Hate crimes in Scotland ‘fell after Brexit vote’

Scotland voted to Remain in the vote in June. Picture: Steven Scott Taylor

Scotland voted to Remain in the vote in June. Picture: Steven Scott Taylor

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Hate crimes in Scotland fell in the aftermath of the referendum on membership of the European Union (EU) - despite a 14 per cent rise being recorded across the UK as a whole.

A Freedom of Information (FOI) request submitted by the Mirror revealed that, although tensions had boiled over in a number of places south of the Border - particularly in areas that had voted to leave the EU - Scotland was the only police force area in the UK where the number of recorded hate crimes fell.

Scotland, which recorded a higher Remain vote than any other UK region, saw hate crimes fall by 15 per cent.

Police Scotland chief superintendent Barry McEwan told the Mirror: “At this time we have not witnessed any increase in the level of reports being received. However, we acknowledge that often these incidents go unreported.”

Northants also saw a drop of one per cent while there were minor rises in Hampshire, Merseyside and Greater Manchester - areas which included constituencies that had backed Remain.

The regions that saw the biggest rise in hate crimes were Suffolk (+ 68 per cent); Gwent (+ 67 per cent); Norfolk (+ 63 per cent) and Thames Valley (+ 56 per cent).

Lincolnshire Police - which covers the three areas with the highest Leave vote - did not disclose its hate crime numbers.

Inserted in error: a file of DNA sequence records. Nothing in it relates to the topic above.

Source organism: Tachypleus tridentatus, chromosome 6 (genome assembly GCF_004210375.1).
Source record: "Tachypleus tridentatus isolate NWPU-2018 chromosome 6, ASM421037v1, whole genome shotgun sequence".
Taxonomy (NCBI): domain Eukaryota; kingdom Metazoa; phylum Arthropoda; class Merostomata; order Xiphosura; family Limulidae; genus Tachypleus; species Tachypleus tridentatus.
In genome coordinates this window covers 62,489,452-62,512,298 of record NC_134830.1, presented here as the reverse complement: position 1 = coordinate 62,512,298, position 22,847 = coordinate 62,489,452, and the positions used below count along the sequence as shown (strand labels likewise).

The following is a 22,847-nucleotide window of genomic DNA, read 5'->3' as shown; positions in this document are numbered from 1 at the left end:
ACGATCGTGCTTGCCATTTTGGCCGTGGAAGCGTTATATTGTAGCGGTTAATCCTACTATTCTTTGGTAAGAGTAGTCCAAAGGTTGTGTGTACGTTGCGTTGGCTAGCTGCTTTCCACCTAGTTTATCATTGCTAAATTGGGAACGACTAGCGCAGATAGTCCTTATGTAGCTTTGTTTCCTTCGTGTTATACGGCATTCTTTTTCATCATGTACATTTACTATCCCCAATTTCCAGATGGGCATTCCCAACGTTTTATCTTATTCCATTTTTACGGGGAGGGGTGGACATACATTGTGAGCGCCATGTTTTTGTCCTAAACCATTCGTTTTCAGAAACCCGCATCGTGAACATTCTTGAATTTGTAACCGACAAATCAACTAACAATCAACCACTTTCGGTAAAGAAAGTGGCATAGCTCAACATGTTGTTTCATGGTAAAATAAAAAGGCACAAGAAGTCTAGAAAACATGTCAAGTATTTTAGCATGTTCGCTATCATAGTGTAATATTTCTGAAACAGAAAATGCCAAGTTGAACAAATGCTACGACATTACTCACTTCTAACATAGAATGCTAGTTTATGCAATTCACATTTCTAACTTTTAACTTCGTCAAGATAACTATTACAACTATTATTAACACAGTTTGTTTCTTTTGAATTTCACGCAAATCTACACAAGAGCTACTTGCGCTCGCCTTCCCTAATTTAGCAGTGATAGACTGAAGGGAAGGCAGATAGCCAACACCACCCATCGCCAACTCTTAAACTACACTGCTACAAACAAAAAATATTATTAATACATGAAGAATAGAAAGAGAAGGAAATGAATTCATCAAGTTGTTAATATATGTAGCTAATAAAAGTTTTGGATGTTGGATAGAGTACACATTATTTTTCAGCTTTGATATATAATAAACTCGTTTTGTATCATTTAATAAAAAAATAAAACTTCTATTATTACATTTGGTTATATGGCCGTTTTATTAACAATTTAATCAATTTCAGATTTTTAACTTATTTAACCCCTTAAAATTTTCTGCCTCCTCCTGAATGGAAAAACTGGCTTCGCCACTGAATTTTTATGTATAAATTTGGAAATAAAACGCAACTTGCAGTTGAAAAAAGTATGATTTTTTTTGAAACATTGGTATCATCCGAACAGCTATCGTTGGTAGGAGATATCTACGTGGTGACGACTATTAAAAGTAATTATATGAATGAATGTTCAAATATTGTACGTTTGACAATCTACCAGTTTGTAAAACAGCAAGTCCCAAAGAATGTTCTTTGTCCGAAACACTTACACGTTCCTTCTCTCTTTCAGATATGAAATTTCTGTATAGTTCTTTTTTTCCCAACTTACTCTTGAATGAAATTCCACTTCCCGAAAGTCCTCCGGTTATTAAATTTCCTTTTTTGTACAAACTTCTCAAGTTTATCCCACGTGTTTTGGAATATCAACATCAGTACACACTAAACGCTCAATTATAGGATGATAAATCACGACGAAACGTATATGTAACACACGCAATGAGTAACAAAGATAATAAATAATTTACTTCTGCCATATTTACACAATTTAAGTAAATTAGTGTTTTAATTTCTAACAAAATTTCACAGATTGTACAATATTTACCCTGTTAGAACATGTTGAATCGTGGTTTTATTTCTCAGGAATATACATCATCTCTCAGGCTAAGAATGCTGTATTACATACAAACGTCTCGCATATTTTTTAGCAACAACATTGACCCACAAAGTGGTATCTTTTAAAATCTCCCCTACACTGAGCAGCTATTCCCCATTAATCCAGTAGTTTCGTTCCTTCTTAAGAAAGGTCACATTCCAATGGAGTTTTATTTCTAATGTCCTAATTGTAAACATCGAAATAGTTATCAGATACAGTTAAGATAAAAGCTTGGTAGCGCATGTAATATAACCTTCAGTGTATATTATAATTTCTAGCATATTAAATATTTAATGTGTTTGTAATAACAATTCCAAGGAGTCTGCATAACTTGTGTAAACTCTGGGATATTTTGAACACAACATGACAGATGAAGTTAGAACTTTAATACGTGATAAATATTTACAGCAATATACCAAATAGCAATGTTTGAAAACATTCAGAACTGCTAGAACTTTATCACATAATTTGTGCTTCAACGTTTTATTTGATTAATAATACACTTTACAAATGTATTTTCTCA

Police in Suffolk recorded 11 separate reports of people being told to ‘go home’ or ‘go back to your country’ in the period from June 20 to July 20, while the worst period for hate crimes was between June 28 and July 3, with a total of 675 incidents reported.

Dr Jon Burnett, a researcher at the Institute of Race Relations (IRR), told the Mirror that the result of the vote had ‘emboldened’ some people who had previously held xenophobic feelings.

Dr Burnett added: “Many of those who voted to leave the EU were not against immigration or hostile to multiculturalism.

“But as these statistics show, the referendum has emboldened some people with xenophobic feelings, with a consequence of abuse and physical violence.

“What should also be borne in mind though is that there have also been some of the greatest acts of solidarity in areas that had a high leave vote.”

• Of the 43 police forces in the UK, 30 responded to the FoI request.

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